Rabindranath Tagore: A Greater Awareness of Truth

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The letter published below, in abridged form, appeared in Correspondance, a journal published (in French) by the International Institute of Intellectual Co-operation. It was sent in 1934 by Rabindranath Tagore to the British classical scholar Gilbert Murray. In response to Murray's "friendly appeal" for a "closer comprehension of the problems faced by our common humanity", the great Bengali writer, who had won the Nobel Prize for Literature in 1913, set out to "deal with some details of our present problems of India and put them in relation to the larger aspect of international relationship as I view it". For Tagore, then aged seventy-three, it was an opportunity to express yet again his unshakable confidence in humanity.

"Uttarayan", Santiniketan, Bengal. September 16th, 1934.

My Dear Professor Murray,

. . . . I must confess at once that I do not see any solution of the intricate evils of disharmonious relationship between nations, nor can I point out any path which may lead us immediately to the levels of sanity. Like yourself, I find much that is deeply distressing in modern conditions, and I am in complete agreement with you again in believing that at no other period of history has mankind as a whole been more alive to the need of human co-operation, more conscious of the inevitable and inescapable moral links which hold together the fabric of human civilization. I cannot afford to lose my faith in this inner spirit of man, nor in the sureness of human progress which following the upward path of struggle and travail is constantly achieving, through cyclic darkness and doubt, its ever-widening ranges of fulfillment. . . .

Now that mutual intercourse has become easy, and the different peoples and nations of the world have come to know one another in various relations, one might have thought that the time had arrived to merge their differences in a common unity. But the significant thing is, that the more the doors are opening and the walls are breaking down outwardly, the greater is the force which the consciousness of individual distinction is gaining within. . . .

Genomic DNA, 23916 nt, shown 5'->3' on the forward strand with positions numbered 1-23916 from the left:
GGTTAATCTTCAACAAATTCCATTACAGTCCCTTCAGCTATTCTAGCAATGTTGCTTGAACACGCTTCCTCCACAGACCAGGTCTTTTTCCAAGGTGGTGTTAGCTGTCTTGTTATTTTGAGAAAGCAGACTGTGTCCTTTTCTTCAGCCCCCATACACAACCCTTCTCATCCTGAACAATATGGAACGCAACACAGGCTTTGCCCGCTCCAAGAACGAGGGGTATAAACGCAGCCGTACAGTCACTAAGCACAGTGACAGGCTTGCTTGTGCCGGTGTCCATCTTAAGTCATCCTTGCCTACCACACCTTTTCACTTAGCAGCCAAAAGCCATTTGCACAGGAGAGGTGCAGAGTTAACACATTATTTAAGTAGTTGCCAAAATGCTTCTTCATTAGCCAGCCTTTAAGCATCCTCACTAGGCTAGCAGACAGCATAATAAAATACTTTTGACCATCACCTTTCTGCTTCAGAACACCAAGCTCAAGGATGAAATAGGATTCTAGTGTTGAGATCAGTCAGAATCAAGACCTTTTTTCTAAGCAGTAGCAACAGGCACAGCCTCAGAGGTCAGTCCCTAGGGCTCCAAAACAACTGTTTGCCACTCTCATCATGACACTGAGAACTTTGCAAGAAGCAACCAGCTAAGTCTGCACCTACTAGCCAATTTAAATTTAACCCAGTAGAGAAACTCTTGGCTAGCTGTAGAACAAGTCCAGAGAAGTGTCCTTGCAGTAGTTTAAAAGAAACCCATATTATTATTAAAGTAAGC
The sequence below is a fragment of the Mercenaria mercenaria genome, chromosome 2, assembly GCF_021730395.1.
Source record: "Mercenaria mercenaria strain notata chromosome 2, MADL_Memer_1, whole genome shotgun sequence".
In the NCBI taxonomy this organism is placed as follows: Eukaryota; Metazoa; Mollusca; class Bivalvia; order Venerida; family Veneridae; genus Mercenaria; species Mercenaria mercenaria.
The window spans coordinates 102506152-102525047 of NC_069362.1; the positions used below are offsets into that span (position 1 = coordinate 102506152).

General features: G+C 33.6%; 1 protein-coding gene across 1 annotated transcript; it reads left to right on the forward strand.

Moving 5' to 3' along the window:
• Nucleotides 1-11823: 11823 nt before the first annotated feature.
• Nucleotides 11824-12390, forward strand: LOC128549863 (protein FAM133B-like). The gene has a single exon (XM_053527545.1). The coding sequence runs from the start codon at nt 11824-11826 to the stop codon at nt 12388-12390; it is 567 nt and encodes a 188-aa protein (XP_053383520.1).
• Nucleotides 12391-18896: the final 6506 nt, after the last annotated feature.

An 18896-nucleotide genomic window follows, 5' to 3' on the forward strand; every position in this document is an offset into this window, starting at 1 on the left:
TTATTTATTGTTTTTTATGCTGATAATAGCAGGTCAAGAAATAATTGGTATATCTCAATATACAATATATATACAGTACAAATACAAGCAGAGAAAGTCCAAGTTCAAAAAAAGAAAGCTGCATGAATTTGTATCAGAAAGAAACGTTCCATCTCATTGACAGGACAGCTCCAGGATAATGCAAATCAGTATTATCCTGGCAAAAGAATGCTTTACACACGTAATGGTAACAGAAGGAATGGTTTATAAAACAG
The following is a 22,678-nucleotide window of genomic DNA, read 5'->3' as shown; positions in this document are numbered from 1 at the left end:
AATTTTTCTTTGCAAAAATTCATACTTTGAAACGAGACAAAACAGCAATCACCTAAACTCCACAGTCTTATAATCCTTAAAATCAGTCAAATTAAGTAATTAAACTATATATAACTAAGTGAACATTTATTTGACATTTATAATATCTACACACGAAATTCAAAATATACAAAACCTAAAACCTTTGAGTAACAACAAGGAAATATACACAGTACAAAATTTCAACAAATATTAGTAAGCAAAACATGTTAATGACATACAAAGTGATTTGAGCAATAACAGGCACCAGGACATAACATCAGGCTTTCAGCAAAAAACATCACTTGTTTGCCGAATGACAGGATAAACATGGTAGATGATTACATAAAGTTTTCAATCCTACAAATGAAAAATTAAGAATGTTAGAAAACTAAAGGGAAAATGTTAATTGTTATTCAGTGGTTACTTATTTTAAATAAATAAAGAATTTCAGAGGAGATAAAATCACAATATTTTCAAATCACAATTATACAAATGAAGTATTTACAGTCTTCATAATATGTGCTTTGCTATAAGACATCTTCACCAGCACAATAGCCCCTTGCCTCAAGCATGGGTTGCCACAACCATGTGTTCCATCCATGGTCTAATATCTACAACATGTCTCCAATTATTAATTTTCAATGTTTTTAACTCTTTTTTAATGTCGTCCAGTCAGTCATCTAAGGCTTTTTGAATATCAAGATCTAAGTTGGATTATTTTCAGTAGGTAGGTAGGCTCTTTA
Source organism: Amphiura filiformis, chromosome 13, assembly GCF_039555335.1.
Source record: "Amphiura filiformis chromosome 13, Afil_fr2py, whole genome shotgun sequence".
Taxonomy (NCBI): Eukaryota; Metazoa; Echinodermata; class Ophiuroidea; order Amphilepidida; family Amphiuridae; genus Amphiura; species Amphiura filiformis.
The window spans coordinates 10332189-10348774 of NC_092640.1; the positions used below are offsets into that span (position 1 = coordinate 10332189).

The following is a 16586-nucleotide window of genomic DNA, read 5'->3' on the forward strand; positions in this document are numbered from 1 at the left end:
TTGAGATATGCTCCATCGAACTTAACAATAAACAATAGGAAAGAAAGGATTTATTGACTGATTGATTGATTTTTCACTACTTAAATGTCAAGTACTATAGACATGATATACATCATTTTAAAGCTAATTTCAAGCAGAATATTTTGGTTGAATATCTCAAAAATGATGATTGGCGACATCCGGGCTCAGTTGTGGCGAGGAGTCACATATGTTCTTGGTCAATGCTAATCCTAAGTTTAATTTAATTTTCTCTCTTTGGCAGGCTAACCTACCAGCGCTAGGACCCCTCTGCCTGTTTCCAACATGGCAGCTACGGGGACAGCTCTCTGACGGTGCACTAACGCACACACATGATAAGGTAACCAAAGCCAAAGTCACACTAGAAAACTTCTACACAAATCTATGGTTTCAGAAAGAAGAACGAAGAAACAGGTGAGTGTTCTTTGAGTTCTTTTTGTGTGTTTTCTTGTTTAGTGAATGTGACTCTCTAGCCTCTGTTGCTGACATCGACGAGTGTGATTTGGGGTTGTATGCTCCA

Individuality is precious, because only through it can we realize the universal. Unfortunately there are people who take enormous pride in magnifying their speciality and proclaiming to the world that they are fixed for ever on their pedestal of uniqueness. They forget that only discords are unique and therefore can claim their own separate place outside the universal world of music.

It should be the function of religion to provide us with this universal ideal of truth and maintain it in its purity. But men have often made perverse use of their religion, building with it permanent walls to ensure their own separateness. Christianity, when it minimizes its spiritual truth, which is universal, and emphasizes its dogmatic side, which is a mere accretion of time, has the same effect of creating a mental obstruction which leads to the misunderstanding of people who are outside its pale. . . .

We have seen Europe cruelly unscrupulous in its politics and commerce, widely spreading slavery over the face of the Earth in various names and forms. And yet, in this very same Europe, protest is always alive against its own iniquities. Martyrs are never absent whose lives of sacrifice are the penance for the wrongs done by their own kindred. The individuality which is Western is not to be designated by any sect-name of a particular religion, but is distinguished by its eager attitude towards truth, in two of its aspects, scientific and humanistic. This openness of mind to truth has also its moral value and so in the West it has often been noticed that, while those who are professedly pious have sided with tyrannical power, encouraging repression of freedom, the men of intellect, the sceptics, have bravely stood for justice and the rights of man. . . .

In India we have ourselves become material-minded. We are wanting in faith and courage. …